Demola Olarewaju: Saraki’s travails and the futility of Buhari’s war

If there ever was one corruption trial that was supposed to symbolise Mr. President’s skill and ruthlessness in fighting corruption, it was the Code of Conduct Tribunal (CCT) case against the Senate President Bukola Saraki.

Being a member of the ruling All Progressives Congress (APC), it was supposed to put to rest the idea that Buhari was only fighting the opposition Peoples Democratic Party (PDP) with corruption trials but not his own party. But many also knew otherwise – that Buhari was never pleased with the emergence of Saraki as Senate President and those closest to him felt that Saraki’s Senate Presidency was a continued ridicule of Buhari’s political stature within the APC and in the polity at large.

In life as in politics though, the trials and travails that a person goes through sometimes determines how skilful they become later in life – look at the tin-god Bola Tinubu for instance: much of his clout and ruggedness were developed in the days of his battle with late Chief Gani Fawehinmi over his fake University of Chicago certificate that was a matter of controversy between 2000 and until Gani died. Gani sued him to court and Tinubu had to run everywhere in order to survive. Trust Gani – he went on TV almost every other day to tell the entire world that a Governor in Nigeria, of Lagos State no less – was in office with fake certificates. So Tinubu had to develop allies everywhere – from the media which began to ignore Gani, to lawyers who tried to muddle things up, to thugs who stoned Gani in court, to opinion writers who tried to explain it all away. And those contacts became crucial to making Tinubu the man whom he is today in the perception of many.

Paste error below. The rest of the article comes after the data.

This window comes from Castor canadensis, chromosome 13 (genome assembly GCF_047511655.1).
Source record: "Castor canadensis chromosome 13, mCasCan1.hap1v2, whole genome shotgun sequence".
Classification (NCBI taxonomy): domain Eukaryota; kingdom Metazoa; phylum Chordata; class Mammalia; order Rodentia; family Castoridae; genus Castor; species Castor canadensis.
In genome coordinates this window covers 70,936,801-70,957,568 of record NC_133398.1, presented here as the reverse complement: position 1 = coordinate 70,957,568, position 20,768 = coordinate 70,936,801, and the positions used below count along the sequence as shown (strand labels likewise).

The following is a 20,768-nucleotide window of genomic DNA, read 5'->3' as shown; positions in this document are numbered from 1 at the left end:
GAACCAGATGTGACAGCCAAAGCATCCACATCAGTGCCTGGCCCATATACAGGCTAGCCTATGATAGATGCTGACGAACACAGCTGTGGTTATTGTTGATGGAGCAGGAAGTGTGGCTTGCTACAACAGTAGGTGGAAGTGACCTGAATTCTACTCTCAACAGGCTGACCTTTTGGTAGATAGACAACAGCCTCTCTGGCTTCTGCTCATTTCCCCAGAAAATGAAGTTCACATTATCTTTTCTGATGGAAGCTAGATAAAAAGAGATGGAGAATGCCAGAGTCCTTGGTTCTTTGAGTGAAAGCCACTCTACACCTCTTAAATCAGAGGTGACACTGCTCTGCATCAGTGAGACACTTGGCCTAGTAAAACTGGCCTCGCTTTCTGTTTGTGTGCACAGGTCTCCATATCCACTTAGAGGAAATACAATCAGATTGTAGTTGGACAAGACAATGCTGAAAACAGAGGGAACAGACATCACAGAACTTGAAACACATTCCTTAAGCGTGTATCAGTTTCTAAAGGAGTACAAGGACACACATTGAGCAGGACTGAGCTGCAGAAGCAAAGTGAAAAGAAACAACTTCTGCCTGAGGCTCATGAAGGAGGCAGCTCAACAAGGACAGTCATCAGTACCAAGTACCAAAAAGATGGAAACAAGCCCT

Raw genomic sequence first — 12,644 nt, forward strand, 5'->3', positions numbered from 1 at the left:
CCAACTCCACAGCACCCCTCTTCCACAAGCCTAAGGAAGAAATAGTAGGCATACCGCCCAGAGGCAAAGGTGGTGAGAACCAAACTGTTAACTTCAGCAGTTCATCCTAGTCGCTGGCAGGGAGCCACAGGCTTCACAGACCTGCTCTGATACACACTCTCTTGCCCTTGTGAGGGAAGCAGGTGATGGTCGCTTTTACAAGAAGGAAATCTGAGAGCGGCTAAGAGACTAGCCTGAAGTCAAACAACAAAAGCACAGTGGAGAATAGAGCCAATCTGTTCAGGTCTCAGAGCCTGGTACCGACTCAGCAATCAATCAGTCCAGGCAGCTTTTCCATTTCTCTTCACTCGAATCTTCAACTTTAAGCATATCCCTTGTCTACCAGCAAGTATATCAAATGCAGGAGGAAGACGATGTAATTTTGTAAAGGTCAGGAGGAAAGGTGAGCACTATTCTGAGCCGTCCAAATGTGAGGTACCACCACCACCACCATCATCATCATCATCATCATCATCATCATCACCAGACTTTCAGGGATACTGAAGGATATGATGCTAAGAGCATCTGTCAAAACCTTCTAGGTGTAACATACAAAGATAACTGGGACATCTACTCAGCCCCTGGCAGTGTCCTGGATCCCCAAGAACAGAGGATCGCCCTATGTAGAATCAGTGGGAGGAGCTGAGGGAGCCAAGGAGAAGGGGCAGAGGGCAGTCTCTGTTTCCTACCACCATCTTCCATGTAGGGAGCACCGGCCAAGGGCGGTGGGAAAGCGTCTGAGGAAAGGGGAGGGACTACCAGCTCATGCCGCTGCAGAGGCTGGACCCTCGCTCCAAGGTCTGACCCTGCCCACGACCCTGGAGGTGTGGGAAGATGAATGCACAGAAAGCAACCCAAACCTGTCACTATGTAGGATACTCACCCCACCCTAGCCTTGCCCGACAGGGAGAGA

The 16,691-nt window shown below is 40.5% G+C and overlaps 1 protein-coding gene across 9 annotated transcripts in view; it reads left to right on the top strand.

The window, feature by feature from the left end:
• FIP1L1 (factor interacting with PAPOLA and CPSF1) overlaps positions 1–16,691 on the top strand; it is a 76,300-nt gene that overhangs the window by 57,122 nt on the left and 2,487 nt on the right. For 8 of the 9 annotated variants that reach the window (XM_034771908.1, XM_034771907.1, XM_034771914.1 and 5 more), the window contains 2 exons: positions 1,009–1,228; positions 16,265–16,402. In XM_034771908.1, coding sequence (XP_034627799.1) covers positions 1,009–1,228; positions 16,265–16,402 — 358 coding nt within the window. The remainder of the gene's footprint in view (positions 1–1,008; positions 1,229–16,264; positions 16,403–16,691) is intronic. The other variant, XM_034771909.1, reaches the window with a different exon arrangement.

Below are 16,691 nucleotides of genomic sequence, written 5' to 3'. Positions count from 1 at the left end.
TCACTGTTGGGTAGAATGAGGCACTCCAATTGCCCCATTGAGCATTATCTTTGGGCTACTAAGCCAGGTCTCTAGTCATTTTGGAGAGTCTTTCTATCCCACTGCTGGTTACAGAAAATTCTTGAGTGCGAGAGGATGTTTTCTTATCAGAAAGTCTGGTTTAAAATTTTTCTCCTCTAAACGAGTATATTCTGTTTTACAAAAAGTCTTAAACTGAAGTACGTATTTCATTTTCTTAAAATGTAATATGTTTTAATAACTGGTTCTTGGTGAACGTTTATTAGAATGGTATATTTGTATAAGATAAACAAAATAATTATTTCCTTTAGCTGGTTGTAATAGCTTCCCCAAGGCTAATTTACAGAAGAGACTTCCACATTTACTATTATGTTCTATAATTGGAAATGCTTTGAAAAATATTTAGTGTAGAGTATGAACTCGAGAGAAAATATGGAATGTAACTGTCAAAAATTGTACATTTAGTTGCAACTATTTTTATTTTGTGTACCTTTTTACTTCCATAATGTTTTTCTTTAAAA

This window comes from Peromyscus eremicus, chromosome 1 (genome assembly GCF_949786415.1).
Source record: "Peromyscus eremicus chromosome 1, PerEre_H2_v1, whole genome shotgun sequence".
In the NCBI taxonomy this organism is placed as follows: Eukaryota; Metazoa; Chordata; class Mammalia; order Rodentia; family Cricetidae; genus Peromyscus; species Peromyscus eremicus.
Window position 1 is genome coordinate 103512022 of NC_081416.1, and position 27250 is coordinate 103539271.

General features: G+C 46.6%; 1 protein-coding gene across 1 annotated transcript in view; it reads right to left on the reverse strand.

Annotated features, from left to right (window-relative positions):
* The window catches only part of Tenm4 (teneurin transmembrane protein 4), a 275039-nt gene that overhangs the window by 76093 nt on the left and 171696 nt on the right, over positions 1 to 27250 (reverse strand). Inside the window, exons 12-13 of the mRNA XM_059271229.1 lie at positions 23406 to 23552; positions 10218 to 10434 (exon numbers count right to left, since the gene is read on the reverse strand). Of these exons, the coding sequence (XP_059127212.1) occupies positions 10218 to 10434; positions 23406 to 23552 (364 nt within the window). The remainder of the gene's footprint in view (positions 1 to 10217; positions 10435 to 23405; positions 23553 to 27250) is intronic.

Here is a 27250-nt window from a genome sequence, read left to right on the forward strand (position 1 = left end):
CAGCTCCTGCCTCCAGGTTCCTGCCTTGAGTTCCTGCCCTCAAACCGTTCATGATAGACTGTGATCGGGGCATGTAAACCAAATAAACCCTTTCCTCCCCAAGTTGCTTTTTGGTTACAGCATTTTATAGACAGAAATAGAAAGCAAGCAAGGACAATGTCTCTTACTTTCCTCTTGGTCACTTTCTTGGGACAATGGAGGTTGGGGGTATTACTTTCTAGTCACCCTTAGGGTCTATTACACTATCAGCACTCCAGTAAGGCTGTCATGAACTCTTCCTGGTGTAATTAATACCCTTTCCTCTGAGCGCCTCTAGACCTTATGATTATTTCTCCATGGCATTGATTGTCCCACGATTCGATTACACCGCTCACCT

So it has been also with Saraki – battling for his name and political career, Saraki tried valiantly to impress Nigerians with his performance in the Senate – to at least show that his being Senate President is a good thing – and gosh, we’re impressed. Personally, I am. And from observations on Twitter, many Nigerians too are impressed. Saraki’s legislative achievements have brought him to a point where no one argues whenever anyone asserts that this Senate is the most performing since 1999 – and as a PDP member, I don’t find such comments flattering but res ipsa loquitur – and my party will have to outdo Saraki’s Senate when it returns to power, hopefully with a Saraki onboard.

But it is the area of empathy and emotional intelligence that Saraki has impressed me and some others the most. At a time when the Presidency stands aloof and far removed from the travails of Nigerians, Saraki has been an oasis in the dry desert. The quickness to respond to trending issues on Twitter such as  the #EndSARS campaign and the phone call placed to the family of Linda Angela Igwetu, who was shot by the police, the visit to the Super Eagles while on an official trip to Russia (which was followed by our only victory at the World Cup), the IDP camp visits and so much else in the recent past are endearing.